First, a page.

My Weekend Adventure on the Colorado Trail

My Weekend Adventure on the Colorado Trail

If you asked me in December for my running goals, I’d quickly respond with the following:

  1. Stay healthy
  2. Qualify for the Olympic Trials in the 5k
  3. Never run a marathon

I was a 5k runner with the heart of a miler. My long runs were 12 miles and my weekly mileage was never more than 60 miles. I didn’t like long runs and I lived for the fast track days.

But here we are, seven months later, where I just finished fast-packing the weekend on Colorado Trail. In 3 days I covered 90 miles and climbed just over 16,000ft. My first marathon, my first 50k, and my first 100 mile week.

I decided in January to leave the world of competitive running as I knew it – track, cross country, road. I wanted to enjoy the sport for what it is. That’s where I really fell hard (figuratively and sometimes literally) for the trails. By April, the idea of fast-packing the Colorado Trail was born.

What is the Colorado Trail?

It is a 486 mile trail where you climb just over 89,000ft while making your way from Denver to Durango. The highest point is 13,271ft above sea level and most of the trail is above 10,000ft.

What is fast-packing?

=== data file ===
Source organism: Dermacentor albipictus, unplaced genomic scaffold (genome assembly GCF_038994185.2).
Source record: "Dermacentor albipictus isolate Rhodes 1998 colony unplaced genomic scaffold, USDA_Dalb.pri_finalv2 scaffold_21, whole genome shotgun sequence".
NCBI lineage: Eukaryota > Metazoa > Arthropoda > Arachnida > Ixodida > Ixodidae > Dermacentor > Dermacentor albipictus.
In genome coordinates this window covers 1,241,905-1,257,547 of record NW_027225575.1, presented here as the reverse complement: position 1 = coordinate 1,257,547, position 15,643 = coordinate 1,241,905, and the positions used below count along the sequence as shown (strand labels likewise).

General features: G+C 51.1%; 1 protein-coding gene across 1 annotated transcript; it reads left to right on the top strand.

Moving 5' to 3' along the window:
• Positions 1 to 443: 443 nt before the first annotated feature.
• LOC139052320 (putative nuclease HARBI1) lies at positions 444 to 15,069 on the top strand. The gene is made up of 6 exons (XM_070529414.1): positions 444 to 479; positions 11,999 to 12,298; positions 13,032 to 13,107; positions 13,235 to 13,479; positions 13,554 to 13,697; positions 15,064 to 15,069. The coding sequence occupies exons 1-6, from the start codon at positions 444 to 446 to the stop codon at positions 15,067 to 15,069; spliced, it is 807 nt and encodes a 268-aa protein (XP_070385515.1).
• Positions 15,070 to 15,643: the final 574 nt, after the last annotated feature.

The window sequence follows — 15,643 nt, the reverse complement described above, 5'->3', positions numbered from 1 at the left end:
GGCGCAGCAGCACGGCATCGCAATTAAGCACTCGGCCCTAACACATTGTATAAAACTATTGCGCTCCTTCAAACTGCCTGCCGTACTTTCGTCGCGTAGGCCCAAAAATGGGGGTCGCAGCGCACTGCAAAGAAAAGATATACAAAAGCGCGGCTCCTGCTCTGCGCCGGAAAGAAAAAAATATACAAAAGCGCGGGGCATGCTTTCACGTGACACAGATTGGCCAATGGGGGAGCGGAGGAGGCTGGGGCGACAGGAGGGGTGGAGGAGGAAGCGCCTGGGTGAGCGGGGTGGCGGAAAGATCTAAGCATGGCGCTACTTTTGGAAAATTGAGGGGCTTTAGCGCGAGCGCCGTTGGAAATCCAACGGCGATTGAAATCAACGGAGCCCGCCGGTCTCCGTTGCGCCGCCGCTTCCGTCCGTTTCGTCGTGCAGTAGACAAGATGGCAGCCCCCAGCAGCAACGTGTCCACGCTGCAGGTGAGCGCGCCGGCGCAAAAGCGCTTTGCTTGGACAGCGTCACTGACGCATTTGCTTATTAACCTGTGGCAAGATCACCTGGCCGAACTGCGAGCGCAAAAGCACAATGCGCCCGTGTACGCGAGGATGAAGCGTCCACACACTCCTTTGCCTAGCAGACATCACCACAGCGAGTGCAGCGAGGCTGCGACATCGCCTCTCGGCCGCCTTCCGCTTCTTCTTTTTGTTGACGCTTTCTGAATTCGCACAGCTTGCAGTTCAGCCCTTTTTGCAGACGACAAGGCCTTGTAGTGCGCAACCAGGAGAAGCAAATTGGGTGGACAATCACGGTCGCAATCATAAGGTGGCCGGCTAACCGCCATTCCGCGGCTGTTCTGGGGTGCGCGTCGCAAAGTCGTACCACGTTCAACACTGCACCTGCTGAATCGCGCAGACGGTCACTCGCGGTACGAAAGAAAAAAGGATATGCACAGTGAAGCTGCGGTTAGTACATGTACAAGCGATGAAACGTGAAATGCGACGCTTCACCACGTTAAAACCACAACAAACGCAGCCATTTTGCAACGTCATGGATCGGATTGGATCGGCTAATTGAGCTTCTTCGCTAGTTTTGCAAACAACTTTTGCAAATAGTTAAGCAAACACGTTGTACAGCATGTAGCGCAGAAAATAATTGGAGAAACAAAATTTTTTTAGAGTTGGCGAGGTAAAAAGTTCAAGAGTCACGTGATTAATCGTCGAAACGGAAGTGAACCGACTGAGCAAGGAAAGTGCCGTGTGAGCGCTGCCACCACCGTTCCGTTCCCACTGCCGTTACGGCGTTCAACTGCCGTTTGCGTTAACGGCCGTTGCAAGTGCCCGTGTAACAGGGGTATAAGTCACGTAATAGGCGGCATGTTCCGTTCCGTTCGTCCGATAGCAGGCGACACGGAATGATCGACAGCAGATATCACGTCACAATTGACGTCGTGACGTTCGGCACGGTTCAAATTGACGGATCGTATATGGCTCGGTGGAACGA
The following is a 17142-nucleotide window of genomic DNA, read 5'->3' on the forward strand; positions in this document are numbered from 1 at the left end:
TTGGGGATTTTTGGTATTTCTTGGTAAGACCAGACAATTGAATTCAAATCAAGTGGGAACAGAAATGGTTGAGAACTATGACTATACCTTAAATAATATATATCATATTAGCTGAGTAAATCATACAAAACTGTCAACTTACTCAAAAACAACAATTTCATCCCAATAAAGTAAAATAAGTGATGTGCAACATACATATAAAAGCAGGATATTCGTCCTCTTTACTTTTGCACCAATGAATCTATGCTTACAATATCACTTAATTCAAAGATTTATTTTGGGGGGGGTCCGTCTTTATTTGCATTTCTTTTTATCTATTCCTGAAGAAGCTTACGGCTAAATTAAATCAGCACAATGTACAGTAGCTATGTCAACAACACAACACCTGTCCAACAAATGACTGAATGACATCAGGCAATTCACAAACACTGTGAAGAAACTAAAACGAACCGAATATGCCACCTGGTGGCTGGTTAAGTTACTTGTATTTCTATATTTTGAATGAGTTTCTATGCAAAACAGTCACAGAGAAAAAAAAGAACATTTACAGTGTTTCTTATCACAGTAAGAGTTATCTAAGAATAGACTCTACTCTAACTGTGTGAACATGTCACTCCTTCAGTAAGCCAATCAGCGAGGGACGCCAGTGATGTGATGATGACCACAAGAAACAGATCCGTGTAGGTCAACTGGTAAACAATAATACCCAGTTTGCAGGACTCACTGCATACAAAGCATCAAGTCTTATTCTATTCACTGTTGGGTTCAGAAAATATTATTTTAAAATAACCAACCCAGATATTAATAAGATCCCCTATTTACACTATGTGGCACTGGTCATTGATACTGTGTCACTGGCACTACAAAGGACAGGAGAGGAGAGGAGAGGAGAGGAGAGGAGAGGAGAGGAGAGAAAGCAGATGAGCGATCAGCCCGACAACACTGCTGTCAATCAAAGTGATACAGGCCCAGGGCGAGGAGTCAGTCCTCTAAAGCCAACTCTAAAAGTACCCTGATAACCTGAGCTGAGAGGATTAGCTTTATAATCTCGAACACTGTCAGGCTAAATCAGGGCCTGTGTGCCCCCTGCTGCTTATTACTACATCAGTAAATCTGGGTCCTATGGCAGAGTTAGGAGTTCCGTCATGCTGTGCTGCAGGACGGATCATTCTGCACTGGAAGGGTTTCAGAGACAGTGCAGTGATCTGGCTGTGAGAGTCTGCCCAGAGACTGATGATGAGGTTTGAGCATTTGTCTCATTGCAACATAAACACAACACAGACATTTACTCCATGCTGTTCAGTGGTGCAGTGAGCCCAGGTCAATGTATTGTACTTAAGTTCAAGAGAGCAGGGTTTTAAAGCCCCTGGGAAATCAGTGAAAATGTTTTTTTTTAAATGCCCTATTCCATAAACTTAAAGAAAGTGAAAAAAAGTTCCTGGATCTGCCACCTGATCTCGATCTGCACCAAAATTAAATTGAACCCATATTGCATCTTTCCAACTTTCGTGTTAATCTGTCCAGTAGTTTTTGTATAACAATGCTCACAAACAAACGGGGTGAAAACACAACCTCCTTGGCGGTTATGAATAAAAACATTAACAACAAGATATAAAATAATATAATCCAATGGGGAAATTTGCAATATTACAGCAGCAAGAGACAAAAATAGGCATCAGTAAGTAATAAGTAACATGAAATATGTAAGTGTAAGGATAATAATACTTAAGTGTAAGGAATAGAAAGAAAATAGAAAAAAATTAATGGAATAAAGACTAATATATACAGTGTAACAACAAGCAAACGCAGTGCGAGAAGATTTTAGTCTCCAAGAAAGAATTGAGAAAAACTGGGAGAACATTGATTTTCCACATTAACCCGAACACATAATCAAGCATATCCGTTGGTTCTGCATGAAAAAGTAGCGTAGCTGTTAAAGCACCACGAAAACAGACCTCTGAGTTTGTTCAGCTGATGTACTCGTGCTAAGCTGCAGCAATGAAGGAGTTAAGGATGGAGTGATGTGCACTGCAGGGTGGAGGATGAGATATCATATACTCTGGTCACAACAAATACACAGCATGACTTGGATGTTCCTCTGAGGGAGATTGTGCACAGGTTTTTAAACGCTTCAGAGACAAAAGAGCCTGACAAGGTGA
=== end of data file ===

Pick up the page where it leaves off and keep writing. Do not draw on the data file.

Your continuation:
It’s where the wonderful world of trail running meets the beautiful world of ultralight backpacking. You hike the ups, you run the downs, you combo the flats, and you carry your everything needed on your back – shelter, clothes, first aid/repair/toiletry kit, sleeping pad and bag, water, and food.

How do you prepare for something like this?

Well…you can’t. But what you can do, is give yourself a mini experience that will teach you A LOT so you’re even more prepared when the time comes to give the whole thing a go. And that’s what I did this weekend.

Day 1: Kenosha Pass to Breckenridge (31.7mi, 5,106ft)

I woke up incredibly excited to get going. First day attempting this fast-packing thing! I’d been training hard the last few months and couldn’t wait to put my training to a mini test.

Unfortunately for future me, that excitement had me moving too fast. It may sound odd but running 14:20/mi is REALLY quick. And by mile 21, I paid for it.

I was enjoying the sights and moving along pretty quick until a massive climb started 19 and a bit miles in. I’d never run more than 20 and hitting that new mark while on a “500ft in one mile” climb was not ideal. I got to the top of the climb and had to take a break. My heart was pounding, I couldn’t catch my breath, I had a headache, and I felt like I was going to vom. I had my first ever “bonk”.

After a few minutes, I got back up and got going. I struggled to eat the rest of the day. And when you’re burning 3,000 calories during activity, you need to eat. I drank a lot of water but that didn’t help my stomach. My only thought the last 11 miles was “please don’t throw up”.

By the end of the day I felt so sick, I was more tired than I ever had been before, my feet were achy, and my back/shoulders were incredibly sore. Who knew carrying my gear plus 3 days’ worth of food would feel so heavy?

I had a ton of doubts that night. “Can I really do this? The whole thing? I don’t even know if I’ll make it through the weekend. There’s no way I can do this. I’m not strong enough. I’m not mentally tough enough. My shoulder hurt so much. I can’t…. I guess I’ll sleep on it. We’ll see.”